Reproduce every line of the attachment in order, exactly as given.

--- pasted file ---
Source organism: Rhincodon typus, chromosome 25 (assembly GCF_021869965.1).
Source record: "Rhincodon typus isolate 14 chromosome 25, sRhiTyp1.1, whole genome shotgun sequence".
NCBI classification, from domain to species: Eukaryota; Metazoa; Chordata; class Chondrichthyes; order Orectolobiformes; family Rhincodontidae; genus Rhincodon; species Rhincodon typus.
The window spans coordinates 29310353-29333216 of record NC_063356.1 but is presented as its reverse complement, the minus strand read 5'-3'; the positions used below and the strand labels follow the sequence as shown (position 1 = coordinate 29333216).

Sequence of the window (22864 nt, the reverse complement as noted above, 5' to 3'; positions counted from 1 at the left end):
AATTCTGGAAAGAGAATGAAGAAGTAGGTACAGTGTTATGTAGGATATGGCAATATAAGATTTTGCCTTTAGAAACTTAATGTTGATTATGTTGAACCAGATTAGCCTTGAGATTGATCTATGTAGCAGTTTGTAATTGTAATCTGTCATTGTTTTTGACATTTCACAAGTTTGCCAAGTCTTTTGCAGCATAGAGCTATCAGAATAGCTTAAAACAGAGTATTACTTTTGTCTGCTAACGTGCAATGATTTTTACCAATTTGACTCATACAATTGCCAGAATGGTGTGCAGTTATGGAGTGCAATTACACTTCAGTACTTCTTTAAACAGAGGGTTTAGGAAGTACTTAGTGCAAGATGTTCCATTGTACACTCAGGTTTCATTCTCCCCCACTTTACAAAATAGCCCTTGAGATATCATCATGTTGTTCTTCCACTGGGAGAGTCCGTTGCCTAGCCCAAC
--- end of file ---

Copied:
Source organism: Rhincodon typus, chromosome 25 (assembly GCF_021869965.1).
Source record: "Rhincodon typus isolate 14 chromosome 25, sRhiTyp1.1, whole genome shotgun sequence".
NCBI classification, from domain to species: Eukaryota; Metazoa; Chordata; class Chondrichthyes; order Orectolobiformes; family Rhincodontidae; genus Rhincodon; species Rhincodon typus.
The window spans coordinates 29310353-29333216 of record NC_063356.1 but is presented as its reverse complement, the minus strand read 5'-3'; the positions used below and the strand labels follow the sequence as shown (position 1 = coordinate 29333216).

Sequence of the window (22864 nt, the reverse complement as noted above, 5' to 3'; positions counted from 1 at the left end):
AATTCTGGAAAGAGAATGAAGAAGTAGGTACAGTGTTATGTAGGATATGGCAATATAAGATTTTGCCTTTAGAAACTTAATGTTGATTATGTTGAACCAGATTAGCCTTGAGATTGATCTATGTAGCAGTTTGTAATTGTAATCTGTCATTGTTTTTGACATTTCACAAGTTTGCCAAGTCTTTTGCAGCATAGAGCTATCAGAATAGCTTAAAACAGAGTATTACTTTTGTCTGCTAACGTGCAATGATTTTTACCAATTTGACTCATACAATTGCCAGAATGGTGTGCAGTTATGGAGTGCAATTACACTTCAGTACTTCTTTAAACAGAGGGTTTAGGAAGTACTTAGTGCAAGATGTTCCATTGTACACTCAGGTTTCATTCTCCCCCACTTTACAAAATAGCCCTTGAGATATCATCATGTTGTTCTTCCACTGGGAGAGTCCGTTGCCTAGCCCAAC